Tag: 2017

CQWW SSB 2017

The CQWW SSB event runs over the last weekend of October and covers all contest bands from 1.8 MHz to 28 MHz. The event is one of the largest international events of the HF calendar and encourages stations to operate from far-flung and exotic parts of the world.

We opted for the sun-drenched shores near Ongar in Essex, using our contest site at the Kelvedon Hatch Secret Nuclear Bunker. We had decided before the event it would be more of a casual entry, as the contest had started at 00:00 Hrs on the previous Friday/Saturday morning. We have previously taken part in the event, with a most notable event in 2015.

This year we used a 7 MHz vertical, with elevated radials, and a 3e multiband beam for 28/21/14 MHz @ 10m.

3e Multiband Beam

7 MHz Vertical

The HF bands remained in good shape, with some good openings on 28 and 21 MHz and the vertical worked well at 7 MHz. The lower HF bands were predictably crowded, so I concentrated on search and pounce on the higher bands.

George M1GEO and Fred G3SVK with a great sunset behind.

QSO and DXCC per band.

28 MHz provided some interesting DX with a lot of station from Argentina, Brazil, French Guiana, Chile, Suriname, Namibia, South Africa, Qatar and Reunion Island.

28 MHz QSO Map

All Bands QSO Map

In total, we worked 417 QSO in 76 DXCC and had some fun on the bands.

 

CQ WW RTTY DX Contest

The CQ WW RTTY contest runs towards the end of September, and this year George M1GEO and myself decided to enter the contest under our own callsigns from our contest site at the Secret Nuclear Bunker.

We decided to keep it simple, using just two aerials.

1/ 80m dipole @ 30m

2/ 40m 1/4 wave ground mounted.

The 40m vertical is a tried and tested antenna, but on this occasion, we decided to try elevated the radials.  Peter G0DZB highlighted an article from N6LF, suggesting that elevated radials increased the performance of your vertical. I decided to purchase some plastic posts to elevate the radials 1m above the ground. The plastic posts are designed for holding up electric fence wires and so ideal for the job. The radial system required at least 4 posts, and the results were noticed almost immediately.

 

The VSWR was much flatter across the entire 40m band, and so the antenna was connected to a 1:1 balun and fed with coax.

Both George and I used the solid-state amplifiers by Expert, the 1.3KFA ideal for running 400w RTTY.

 

The M1GEO station with tea, Cola and some Reggi Reggi sauce, all field day essentials at hand.

The M0TAZ station

 

Over the course of the weekend, with some casual style operating I had worked 390Q in 42 DXCC. The highlights for me was working Panama, Indonesia, Thailand, Paraguay and Argentina.

 

21 MHz was open, although I decided not to take my 4E beam and opted to press the 7 MHz vertical into service on this band. It worked quite well, again no ATU required.

 

 

A field day is never complete without some excellent food from Fred G3SVK and Dianne. On Saturday they provided a lovely curry and on Sunday a spaghetti bolognese. Very much appreciated by everyone.

Camping over for the night gave me a chance to appreciate the sunrise on Sunday morning.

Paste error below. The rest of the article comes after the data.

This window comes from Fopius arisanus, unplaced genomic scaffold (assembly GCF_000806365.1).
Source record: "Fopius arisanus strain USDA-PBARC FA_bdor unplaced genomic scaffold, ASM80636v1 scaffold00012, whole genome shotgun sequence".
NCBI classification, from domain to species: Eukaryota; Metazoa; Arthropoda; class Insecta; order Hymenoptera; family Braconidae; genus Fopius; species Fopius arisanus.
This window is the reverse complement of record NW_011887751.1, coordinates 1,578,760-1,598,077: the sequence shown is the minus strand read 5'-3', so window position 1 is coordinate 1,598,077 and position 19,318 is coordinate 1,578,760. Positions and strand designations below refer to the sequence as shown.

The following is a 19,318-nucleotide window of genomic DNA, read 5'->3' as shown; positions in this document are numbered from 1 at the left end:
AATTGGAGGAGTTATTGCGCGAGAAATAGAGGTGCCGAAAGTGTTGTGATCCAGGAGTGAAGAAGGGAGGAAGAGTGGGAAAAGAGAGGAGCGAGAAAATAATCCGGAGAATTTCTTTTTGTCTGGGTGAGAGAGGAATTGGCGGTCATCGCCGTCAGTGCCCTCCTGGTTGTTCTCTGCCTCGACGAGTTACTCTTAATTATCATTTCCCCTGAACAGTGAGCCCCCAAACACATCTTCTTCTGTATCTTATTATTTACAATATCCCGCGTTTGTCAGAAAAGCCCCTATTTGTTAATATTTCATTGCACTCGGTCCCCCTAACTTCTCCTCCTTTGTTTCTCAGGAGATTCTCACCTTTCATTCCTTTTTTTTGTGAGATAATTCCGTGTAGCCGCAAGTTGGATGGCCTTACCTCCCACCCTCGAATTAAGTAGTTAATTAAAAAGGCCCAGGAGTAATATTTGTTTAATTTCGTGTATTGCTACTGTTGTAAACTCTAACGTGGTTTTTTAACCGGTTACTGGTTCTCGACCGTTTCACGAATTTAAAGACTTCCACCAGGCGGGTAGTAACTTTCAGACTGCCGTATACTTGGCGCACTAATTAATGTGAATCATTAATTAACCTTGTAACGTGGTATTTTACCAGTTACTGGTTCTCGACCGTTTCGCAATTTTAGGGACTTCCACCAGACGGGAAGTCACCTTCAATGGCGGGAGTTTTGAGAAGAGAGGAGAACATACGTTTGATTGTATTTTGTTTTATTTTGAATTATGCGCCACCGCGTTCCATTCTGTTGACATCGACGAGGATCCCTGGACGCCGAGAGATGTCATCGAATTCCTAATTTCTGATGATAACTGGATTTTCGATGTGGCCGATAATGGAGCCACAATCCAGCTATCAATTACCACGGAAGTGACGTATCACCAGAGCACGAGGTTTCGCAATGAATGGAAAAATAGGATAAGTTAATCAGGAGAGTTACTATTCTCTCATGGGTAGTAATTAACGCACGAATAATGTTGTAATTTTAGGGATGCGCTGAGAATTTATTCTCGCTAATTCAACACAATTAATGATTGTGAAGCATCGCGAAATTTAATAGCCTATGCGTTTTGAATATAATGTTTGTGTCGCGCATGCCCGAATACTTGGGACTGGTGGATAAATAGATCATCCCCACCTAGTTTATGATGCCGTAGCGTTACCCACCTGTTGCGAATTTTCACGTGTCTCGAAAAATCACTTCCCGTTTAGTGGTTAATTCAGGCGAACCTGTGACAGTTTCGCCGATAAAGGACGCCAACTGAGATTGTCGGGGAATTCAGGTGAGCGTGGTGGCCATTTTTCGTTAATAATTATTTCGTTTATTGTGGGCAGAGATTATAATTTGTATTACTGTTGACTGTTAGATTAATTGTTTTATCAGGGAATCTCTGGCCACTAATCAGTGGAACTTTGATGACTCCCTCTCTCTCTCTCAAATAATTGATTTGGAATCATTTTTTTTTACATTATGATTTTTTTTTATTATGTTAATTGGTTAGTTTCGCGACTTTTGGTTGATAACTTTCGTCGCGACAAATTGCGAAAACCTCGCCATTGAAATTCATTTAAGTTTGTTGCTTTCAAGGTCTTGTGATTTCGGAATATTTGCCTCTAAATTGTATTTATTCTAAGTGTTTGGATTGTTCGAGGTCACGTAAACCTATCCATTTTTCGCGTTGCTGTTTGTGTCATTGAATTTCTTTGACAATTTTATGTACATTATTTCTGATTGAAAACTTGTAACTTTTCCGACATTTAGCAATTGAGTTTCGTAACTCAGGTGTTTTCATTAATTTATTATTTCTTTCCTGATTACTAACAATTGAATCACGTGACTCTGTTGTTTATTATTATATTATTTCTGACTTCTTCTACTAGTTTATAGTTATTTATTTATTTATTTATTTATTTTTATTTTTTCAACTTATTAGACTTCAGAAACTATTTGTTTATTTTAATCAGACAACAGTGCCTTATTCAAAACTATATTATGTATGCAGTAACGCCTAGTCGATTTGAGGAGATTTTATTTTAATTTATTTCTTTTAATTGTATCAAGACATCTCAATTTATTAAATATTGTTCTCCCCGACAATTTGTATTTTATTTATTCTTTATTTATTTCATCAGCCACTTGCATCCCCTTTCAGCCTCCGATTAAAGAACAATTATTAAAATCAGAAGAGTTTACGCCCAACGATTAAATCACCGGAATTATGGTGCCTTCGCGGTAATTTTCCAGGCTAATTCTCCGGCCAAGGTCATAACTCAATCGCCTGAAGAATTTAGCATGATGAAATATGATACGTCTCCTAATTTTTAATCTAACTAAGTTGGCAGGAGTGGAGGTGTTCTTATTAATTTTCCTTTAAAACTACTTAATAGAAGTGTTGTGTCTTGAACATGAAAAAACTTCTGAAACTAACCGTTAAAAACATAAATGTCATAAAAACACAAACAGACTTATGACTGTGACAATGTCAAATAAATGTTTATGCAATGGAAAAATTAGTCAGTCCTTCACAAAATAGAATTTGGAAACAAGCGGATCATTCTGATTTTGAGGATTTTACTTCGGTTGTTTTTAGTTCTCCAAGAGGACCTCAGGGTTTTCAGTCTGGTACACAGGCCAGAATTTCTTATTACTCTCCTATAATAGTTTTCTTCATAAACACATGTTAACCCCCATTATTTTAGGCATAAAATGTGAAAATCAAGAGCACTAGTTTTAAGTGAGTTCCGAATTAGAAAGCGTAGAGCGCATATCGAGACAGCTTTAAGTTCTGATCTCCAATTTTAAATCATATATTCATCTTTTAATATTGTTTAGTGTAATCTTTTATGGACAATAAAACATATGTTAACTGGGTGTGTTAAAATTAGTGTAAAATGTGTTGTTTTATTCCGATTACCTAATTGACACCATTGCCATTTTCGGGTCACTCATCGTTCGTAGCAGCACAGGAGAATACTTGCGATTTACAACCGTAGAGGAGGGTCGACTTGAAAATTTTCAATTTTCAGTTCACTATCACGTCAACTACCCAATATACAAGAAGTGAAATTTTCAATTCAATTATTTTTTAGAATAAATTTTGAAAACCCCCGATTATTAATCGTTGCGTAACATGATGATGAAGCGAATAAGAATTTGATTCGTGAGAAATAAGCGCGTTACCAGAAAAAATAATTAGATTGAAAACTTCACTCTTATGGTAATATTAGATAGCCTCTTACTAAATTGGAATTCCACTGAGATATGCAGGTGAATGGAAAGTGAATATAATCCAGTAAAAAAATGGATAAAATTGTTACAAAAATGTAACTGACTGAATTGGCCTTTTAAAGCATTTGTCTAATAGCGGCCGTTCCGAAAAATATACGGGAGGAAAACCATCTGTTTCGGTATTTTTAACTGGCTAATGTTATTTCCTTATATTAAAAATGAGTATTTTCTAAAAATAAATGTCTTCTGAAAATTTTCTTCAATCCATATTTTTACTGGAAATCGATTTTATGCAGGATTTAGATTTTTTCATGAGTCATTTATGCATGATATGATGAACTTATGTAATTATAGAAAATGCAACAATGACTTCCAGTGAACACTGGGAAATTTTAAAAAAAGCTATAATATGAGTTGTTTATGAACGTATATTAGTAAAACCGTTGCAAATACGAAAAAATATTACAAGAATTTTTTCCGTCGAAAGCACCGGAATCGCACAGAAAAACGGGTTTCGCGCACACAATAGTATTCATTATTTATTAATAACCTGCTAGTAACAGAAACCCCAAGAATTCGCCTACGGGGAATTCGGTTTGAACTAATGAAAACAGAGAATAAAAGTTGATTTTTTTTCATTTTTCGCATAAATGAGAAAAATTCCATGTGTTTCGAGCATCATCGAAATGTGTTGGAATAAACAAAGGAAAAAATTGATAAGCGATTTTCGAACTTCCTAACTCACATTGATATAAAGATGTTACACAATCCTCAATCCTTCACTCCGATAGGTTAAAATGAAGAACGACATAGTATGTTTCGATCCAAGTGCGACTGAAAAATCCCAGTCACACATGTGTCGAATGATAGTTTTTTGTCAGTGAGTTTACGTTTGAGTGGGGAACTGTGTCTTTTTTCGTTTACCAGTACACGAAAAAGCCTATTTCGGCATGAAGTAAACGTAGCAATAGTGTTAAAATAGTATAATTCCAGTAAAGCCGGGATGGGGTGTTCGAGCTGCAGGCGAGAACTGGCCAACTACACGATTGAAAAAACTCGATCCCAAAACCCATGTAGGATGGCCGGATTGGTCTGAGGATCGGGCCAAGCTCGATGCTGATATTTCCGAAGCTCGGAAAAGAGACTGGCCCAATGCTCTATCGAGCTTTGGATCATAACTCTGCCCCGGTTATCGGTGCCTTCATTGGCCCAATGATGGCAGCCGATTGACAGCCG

Altogether a very enjoyable weekend, in some great September weather.

 

SSB National Field Weekend with Camb-Hams

This year I joined the Camb-Hams for the SSB National Feild Weekend from their contest site in Worts’ Causeway, Cambridge. I arrived on Friday afternoon to assist with the setup, this included antenna for both 144 MHz and HF for the field day. The HF event runs in parallel with the VHF event over 24 hrs, so Flossie provided a comfortable and warm shack for the entire event.

The VHF event used 2 x 17 element beams at 12 meters, plus 1 further 17 elements on the top of Flossie at 20m. 400w was delivered from a Gavin M1BXF solid state amplifier.

HF used a 3 element tri-band antenna covering 10/15 and 20 meters. Dipoles were added for 40 and 80m from the SCAM mast. 400w* was provided by a solid state amplifier, and mains was provided by 3 x 2kW Honda generators.

The event was very well attended, with Dave GW4ZAR getting the award for furthest travelled, having driven down from North Wales. Others had travelled from Suffolk, Norfolk, Essex, Berkshire and Cambridgeshire. In a first for a field day, the Cambridge 105 tech crew did their waffle live on air from the field day tent. Thankfully the weather held fair, as the noise from the rain on the tent would have been interesting.

Martin M0YRM (Left) and George M1GEO

The contest started on Saturday afternoon and for the next 24 hrs, the radios were pressed into action, making contacts all over the world. I don’t recall any big DX, as it’s a region 1 field day the largest constituent in the HF log would be Germany.

I completed a couple of stints on HF, working mostly EU with the off USA on 20 meters.

Breakfast, Lunch and dinner were provided by the Camb-Hams facilities team, Rob M0VFC and Laurence M0LCM both preparing some great burgers, sausages and bacon when ever anyone looked hungry.

James 2E0JFM and Laurence M0LCM

Altogether a really enjoyable weekend, providing time for both the social side and some contest operating. Further pictures from the event are available here. Thanks to the team at Camb-Hams who made it happen.

*Due to a rule change the SSB FD now carries a maximum power of 100w. G3PYE will therefore only submit a check log for this contest.

© 2015 Dave, M0TAZ